How to Make Your Novel Universal
My answer will not surprise you.
Theme is what makes the specific universal.
Remember the first post in this series? I was relating a conversation with a friend who’s a literary agent in Hollywood. She represents screenwriters. She told me that she had read 500 screenplays in one year and couldn’t find a single one she wanted to represent. Why? “Because so many of them were not about anything.”
What she meant, in crassly commercial terms, was this:
I can’t sell a script unless the reader (studio, director, production company, actor) can either identify with it or imagine that the audience can identify with it. The story has to be universal. We have to root for its hero. We have to care. The story has to resonate across a wide, or at least a significant, bandwidth of readers or moviegoers.
What makes us, as readers or moviegoers, root for a hero? What makes us get involved in a story? What makes us care?
One factor is theme. Why? Because theme makes the specific universal. Theme can take a slasher film or a cheesy detective story and make it pop. It can take a narrow, superspecific premise and make it irresistible to millions.
Consider Invasion of the Body Snatchers, from the 1955 novel by Jack Finney (who also wrote Assault on a Queen and Time and Again). If there ever was a low-budget “B” horror flick that seemed on the surface to be exactly like every other, this is it. But Body Snatchers became a cult phenomenon, spawning two remakes and endless movie-buff articles and tributes. To this day, it packs revival houses and produces late night fits of the munchies every time it appears on cable.
Yes, the actors (Kevin McCarthy and Dana Wynter among others) were terrific. Yeah, Don Siegel’s directing was spooky and paranoia-saturated, cinematography suitably creepy, the script crisp and crackling.
But the theme (and the levels of theme) was what made Invasion of the Body Snatchers universal. Remember the story? Evil spores from space land in Northern California. They grow, evolving into plant-like pods that become weird featureless doppelgangers of individual humans. When a human falls asleep, its pod takes over its body. Each new “recruit” joins the others in propagating the pods (and the pod people) worldwide.
What is the theme? What’s the movie about?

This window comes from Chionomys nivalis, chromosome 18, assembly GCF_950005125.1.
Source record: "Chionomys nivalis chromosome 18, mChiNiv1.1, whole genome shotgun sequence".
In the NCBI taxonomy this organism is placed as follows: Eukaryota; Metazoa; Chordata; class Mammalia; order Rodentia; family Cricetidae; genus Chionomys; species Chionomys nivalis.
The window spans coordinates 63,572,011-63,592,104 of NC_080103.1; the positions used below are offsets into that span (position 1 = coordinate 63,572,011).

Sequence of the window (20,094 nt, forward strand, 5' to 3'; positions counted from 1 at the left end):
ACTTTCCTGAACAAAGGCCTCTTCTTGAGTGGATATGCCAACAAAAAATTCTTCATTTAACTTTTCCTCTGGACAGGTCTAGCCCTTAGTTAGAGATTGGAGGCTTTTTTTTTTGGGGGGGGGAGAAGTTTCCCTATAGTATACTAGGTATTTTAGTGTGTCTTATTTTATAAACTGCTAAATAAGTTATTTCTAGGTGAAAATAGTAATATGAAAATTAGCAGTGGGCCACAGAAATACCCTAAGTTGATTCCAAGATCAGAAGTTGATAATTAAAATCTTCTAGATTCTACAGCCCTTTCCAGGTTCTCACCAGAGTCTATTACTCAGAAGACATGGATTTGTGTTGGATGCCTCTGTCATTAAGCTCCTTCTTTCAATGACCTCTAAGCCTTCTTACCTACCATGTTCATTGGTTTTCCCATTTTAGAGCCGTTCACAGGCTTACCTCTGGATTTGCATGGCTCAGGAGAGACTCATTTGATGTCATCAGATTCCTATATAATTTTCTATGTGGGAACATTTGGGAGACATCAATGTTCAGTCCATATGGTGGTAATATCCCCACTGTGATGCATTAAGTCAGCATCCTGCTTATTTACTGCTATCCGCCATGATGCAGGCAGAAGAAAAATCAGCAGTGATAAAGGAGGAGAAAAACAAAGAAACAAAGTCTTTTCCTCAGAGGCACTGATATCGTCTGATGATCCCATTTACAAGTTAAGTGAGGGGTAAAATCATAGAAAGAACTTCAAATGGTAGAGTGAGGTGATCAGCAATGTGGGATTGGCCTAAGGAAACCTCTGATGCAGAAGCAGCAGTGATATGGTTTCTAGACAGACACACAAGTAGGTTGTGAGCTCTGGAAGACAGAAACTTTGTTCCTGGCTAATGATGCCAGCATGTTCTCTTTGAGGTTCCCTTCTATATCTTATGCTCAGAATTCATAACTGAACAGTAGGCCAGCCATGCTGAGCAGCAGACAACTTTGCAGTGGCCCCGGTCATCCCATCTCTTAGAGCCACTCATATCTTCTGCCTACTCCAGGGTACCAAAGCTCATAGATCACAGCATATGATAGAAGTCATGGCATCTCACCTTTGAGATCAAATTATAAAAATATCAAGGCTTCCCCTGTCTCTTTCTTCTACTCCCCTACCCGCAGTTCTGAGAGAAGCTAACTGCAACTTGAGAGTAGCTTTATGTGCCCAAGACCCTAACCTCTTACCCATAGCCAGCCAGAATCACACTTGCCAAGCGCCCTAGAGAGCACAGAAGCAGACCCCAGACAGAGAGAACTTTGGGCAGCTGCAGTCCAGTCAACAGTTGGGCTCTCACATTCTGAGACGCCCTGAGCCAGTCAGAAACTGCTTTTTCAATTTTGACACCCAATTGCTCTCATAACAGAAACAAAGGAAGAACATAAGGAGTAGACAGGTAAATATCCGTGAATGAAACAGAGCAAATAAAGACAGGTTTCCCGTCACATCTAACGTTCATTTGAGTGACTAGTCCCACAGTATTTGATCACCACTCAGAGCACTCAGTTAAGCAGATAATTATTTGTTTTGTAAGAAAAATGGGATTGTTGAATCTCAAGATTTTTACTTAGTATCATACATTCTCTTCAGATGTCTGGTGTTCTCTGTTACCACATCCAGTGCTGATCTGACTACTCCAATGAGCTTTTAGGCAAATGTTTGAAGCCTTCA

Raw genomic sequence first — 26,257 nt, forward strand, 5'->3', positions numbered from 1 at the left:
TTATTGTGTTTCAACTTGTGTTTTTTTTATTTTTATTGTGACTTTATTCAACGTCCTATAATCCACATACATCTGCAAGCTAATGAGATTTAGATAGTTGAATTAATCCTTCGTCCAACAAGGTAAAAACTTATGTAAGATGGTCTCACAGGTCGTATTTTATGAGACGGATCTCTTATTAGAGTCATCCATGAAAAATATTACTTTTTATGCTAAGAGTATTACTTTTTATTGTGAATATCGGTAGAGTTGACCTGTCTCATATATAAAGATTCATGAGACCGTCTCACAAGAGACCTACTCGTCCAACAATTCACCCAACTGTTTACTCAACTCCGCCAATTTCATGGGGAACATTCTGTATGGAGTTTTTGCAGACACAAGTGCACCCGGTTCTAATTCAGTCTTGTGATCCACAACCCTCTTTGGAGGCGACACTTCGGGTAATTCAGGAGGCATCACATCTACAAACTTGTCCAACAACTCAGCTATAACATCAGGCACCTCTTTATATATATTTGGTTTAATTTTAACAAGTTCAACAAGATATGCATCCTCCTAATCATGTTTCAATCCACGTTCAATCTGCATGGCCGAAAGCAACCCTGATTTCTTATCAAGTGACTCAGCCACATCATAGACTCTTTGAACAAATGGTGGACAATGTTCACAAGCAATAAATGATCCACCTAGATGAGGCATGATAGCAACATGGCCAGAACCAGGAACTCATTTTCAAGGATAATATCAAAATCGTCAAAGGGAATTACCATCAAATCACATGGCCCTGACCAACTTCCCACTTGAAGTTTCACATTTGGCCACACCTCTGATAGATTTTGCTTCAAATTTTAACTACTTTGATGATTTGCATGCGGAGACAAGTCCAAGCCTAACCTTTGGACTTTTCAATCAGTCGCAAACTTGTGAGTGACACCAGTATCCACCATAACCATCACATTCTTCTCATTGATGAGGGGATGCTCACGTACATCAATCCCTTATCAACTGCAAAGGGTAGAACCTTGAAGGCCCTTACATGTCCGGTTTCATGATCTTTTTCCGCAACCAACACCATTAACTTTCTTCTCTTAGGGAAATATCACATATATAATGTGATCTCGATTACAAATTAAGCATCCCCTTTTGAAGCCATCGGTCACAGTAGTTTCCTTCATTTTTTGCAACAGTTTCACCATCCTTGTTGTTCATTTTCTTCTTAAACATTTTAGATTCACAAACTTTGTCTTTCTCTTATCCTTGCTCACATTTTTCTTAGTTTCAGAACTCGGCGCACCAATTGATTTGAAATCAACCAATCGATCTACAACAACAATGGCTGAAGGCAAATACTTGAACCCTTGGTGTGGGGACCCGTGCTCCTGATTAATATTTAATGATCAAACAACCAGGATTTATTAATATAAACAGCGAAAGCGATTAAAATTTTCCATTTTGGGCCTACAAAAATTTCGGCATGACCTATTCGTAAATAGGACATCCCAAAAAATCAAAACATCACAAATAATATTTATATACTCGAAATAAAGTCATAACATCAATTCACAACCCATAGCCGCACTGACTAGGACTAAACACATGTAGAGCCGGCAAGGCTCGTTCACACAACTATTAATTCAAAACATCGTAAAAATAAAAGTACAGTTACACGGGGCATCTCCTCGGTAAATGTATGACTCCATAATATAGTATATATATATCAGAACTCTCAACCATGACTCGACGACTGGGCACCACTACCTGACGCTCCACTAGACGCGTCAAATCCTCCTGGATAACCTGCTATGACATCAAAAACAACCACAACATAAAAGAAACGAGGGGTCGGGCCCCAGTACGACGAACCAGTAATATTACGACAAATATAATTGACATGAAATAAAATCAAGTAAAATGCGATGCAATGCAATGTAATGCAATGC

The theme is “If you sleep, you die.”
The movie is about coerced manipulation of consciousness. The Specific is alien entities taking over and inhabiting human beings by stealth, rendering these humans soulless, vacant—and creepily content. The Universal is we are all being brainwashed and we don’t know it.
The book came out in ’55, the movie in ’56—i.e. the Eisenhower Era.
The Age of Conformity.
Body Snatchers may have looked like a run-of-the-mill sci-fi freakout flick. But it was anything but. It was different from the others because its theme hit the sweet spot of unconscious paranoia in the era of Ozzie and Harriet and Ward and June Cleaver.
“OMG!”, viewers thought when they caught this feature at the drive-in, side by side with every other generic Chevy and Ford. “That’s my life! I feel like the pods are taking me over too!”
In ’93 The X-Files accomplished the same trick, using a slightly different theme of paranoia and conspiracy, and in ’99 The Matrix took the same theme and raised the ante one more time.
The key to these stories’ success was the universality of their themes.
Everyone could relate, even if they couldn’t articulate why.
Paddy Chayefsky’s Network came out in 1976. (How about a shout-out, by the way, for the man who gave us not just three Oscar-winning scripts, but Chayefsky’s Rule of Theme?) Its narrative was of a TV conglomerate cynically and shamelessly pursuing ratings by turning its once-prestigious news division into a pandering-to-the-lowest-common-denominator laughingstock.
Its theme was selling your soul on every level.
In other words, a universal theme.
It’s an enlightening exercise to pick at random a handful of books or movies that have become runaway hits and ask yourself, “What’s the theme of each? No matter how insular or specific the subject matter, is the theme universal?”
Trust me, it will be.
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